Observations on Lemon Cells
high school, introductory chemistry, chemical education research, misconceptions, discrepant events, electrochemistry
The lemon cell, consisting of pieces of two different metals stuck into a lemon or other fruit, is pictured in many general chemistry textbooks without being discussed. We describe simple experiments, suitable for the general chemistry laboratory, which elucidate how this kind of cell works. They show that (i) the cell is not two metal-metal ion half cells, and (ii) the cell reaction involves dissolution of the more active metal and generation of hydrogen on the less active metal. Why the cell works this way is explained, and the cell's historical importance is discussed.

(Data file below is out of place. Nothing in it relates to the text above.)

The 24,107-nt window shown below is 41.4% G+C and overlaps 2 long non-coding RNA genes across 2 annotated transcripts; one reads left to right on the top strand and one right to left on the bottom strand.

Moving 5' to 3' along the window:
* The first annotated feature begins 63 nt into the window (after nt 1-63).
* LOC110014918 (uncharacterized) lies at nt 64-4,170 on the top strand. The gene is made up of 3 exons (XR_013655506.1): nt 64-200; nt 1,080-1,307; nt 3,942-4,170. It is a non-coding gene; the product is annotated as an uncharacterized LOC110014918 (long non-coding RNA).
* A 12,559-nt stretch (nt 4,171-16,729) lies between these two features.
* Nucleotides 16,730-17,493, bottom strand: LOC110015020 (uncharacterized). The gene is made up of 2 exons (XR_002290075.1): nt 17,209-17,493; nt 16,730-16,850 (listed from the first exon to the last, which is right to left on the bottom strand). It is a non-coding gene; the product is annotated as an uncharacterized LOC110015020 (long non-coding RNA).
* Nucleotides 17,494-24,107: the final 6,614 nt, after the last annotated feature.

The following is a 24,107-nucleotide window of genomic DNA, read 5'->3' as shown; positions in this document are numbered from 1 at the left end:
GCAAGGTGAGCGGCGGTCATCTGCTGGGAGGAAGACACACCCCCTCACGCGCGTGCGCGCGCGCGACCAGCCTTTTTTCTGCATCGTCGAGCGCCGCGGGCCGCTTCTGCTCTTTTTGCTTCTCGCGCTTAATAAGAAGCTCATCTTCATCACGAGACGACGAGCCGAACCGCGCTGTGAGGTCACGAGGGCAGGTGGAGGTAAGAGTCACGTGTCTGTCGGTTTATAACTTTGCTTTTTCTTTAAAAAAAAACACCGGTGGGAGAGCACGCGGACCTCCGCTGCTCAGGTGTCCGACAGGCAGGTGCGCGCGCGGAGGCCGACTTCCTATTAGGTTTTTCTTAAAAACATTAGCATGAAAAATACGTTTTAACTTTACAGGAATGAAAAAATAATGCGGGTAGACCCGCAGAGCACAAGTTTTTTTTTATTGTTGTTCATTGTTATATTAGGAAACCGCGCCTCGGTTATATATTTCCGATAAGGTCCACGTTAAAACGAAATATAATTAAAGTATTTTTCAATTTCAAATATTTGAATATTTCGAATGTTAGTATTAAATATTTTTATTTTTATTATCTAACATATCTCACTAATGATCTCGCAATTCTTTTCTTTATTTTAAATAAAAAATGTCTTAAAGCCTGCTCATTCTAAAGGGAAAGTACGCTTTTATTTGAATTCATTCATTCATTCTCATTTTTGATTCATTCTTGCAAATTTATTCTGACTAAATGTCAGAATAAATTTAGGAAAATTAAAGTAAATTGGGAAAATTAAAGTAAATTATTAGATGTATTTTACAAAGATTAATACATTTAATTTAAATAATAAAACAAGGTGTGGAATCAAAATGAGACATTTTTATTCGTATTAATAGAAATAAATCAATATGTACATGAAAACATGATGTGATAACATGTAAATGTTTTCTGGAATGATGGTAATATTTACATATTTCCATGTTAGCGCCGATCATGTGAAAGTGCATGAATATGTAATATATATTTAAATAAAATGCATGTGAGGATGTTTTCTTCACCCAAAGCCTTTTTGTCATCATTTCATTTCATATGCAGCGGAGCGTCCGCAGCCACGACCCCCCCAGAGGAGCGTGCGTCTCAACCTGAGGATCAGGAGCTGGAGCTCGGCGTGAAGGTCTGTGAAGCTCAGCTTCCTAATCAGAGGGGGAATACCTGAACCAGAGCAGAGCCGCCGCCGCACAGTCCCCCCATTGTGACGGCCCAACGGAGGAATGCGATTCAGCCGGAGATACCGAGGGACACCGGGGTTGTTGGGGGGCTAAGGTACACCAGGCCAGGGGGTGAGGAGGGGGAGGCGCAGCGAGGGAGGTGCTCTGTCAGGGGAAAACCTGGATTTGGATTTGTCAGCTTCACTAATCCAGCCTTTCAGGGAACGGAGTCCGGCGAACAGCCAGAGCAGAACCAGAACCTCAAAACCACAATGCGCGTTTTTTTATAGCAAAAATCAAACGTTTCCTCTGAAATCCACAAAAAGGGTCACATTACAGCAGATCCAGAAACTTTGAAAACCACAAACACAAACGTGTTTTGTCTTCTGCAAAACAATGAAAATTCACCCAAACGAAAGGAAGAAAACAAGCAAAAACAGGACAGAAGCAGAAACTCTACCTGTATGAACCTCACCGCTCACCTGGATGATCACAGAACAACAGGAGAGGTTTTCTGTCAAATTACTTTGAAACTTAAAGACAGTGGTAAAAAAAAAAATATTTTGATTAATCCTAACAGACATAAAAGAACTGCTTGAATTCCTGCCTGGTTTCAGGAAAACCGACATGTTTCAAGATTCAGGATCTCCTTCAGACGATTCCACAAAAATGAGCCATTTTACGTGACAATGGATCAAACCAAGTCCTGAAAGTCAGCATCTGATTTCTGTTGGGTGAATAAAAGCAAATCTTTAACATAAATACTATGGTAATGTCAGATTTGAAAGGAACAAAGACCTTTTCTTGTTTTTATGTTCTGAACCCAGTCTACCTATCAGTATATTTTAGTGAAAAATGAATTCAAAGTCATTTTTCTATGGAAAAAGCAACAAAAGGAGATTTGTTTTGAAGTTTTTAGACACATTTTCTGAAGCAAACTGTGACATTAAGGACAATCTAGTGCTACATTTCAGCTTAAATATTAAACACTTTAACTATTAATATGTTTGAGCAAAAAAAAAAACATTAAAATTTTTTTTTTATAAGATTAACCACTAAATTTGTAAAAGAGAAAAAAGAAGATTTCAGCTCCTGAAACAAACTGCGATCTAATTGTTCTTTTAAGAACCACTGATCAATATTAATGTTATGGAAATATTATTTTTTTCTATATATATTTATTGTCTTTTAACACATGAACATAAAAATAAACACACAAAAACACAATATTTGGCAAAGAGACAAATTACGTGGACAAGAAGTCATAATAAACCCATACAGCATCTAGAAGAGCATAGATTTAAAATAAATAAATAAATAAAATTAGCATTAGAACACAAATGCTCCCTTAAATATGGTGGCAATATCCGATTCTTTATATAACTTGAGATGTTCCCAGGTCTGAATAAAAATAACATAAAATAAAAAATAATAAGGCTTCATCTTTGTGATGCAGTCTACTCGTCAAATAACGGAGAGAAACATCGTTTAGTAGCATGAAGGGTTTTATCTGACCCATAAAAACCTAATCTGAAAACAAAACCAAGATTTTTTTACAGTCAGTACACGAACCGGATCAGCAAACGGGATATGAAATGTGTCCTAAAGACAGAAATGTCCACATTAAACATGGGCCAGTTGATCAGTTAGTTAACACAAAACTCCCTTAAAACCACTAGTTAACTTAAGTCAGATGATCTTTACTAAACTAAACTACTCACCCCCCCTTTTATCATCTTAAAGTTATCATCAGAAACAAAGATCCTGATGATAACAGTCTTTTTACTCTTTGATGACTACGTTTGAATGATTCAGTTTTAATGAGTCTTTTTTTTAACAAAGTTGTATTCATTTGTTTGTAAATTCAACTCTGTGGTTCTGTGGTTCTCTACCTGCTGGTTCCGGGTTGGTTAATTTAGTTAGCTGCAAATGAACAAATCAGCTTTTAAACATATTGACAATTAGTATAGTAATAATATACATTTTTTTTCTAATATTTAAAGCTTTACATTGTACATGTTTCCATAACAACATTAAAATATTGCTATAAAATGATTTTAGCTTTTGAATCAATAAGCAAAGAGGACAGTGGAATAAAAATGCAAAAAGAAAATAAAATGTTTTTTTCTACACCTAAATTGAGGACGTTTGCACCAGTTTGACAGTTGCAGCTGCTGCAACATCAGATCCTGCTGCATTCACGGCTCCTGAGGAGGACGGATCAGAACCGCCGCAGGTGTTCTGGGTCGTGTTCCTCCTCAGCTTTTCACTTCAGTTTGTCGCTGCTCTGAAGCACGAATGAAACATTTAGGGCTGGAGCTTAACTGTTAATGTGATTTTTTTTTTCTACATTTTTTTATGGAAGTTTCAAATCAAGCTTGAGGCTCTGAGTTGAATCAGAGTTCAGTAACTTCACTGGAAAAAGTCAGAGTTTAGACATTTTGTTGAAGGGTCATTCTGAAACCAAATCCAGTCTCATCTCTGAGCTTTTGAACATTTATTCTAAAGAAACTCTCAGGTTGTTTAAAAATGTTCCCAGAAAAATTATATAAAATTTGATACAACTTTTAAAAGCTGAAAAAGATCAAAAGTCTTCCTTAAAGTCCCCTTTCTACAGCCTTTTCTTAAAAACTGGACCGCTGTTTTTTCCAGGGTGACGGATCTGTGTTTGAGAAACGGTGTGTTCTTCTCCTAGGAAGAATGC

Goodisman, Jerry, "Observations on Lemon Cells" (2001). Chemistry - Faculty Scholarship. 16.
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